Sunday, December 30, 2007

Crushed Peanuts

dANyAcha kUT

Focus on Crushed Peanuts
This picture is my entry to the Click event: Powdered peanuts ready for cooking are the focus here, with the peanuts a step below, and peanuts in their shell in the bokeh.

Peanuts are a staple in Marathi food and in a few other regional Indian cuisines as well, in many different forms, but the most common way of using them is either crushed or powdered. They are used in koshimbirs and salads, (a few recipes should be coming up), sabudana khichadi (a quick version of which is already a favorite) and other food that is eaten for fasts, for stuffings and gravies (not of the Thanksgiving variety!), in various snacks like besan coated, spiced and fried peanuts, and even in sweets. The list can go on.

In India, we used to buy the peanuts with the skin on them, which were then roasted at home in a thick kadhai. This caused the skin to blister and get brittle. When cooled, the peanuts were rubbed between palms to remove the skin, and then the skin could be separated from the nuts and discarded. The peanuts were then ready to be used for cooking. In the days before electrical gadgets, a large batch of the peanuts were pounded in a stone mortar to get a coarse powder which was then stored to be used.

Here, I buy roasted peanuts, which I quickly pulse a few times in the food processor as required. I rarely make a large batch to keep, just because it is so convenient to make some when I need it.

For times when you don't have a food processor, or might be too bothered to wash the bowls, there comes a tip from a friend who often reads this blog and sometimes comments. She says that you can put the requisite amount of peanuts in a strong 'ziplock' style plastic bag, close the bag after removing any excess air, lay it flat, and use a rolling pin to crush the peanuts inside the bag as coarse or fine as you like. Voila, powdered peanuts ready to be used in Maharashtrian and other dishes. I have tried it, and it really works well.

Focus on Peanuts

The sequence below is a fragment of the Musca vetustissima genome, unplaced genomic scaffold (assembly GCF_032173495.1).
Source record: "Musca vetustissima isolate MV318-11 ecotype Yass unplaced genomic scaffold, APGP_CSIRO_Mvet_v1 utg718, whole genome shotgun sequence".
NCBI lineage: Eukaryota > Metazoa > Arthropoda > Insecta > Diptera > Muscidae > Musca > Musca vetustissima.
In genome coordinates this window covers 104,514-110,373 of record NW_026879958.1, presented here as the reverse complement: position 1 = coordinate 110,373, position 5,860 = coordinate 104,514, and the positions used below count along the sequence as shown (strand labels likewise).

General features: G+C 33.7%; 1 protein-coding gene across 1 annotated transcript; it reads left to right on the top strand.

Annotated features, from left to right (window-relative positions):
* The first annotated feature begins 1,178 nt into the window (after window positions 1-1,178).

This is a picture with the peanuts in focus, and is not an entry to the Click event.

Tuesday, December 18, 2007

First Blogiversary

Jangiri in the South, Imarti in the North

A year ago I took the first step towards making this blog a reality by writing my first post. For months before that, I had several ideas on what I wanted to write, and had even registered the blog name, but as days and weeks went by, I wasn't sure if I should really write what I wanted to. Then finally, I decided that could just try it out and see how it goes, and before I knew it, a year has already flown by.

I have to thank everyone who has been associated with the blog in any way, especially those who stop by with comments, and those who spread the word via links, and last but not least, my non-blogging friends who use the recipes from here and are always sweet enough to let me know when they do.

Monday, December 17, 2007

Apple Corer

Apple Corer

The 'Apple Corer' was among the first single function kitchen items I bought, purely for its novelty value more than anything else. Yet, I find myself reaching for this little tool so often that I thought I should do a post about it, especially now that apple season is upon us. The corer is to be held vertically, with sharp side down, to core out the seedy middle that is generally not eaten or used. After that, the apple can be peeled if needed, and sliced or chopped as required.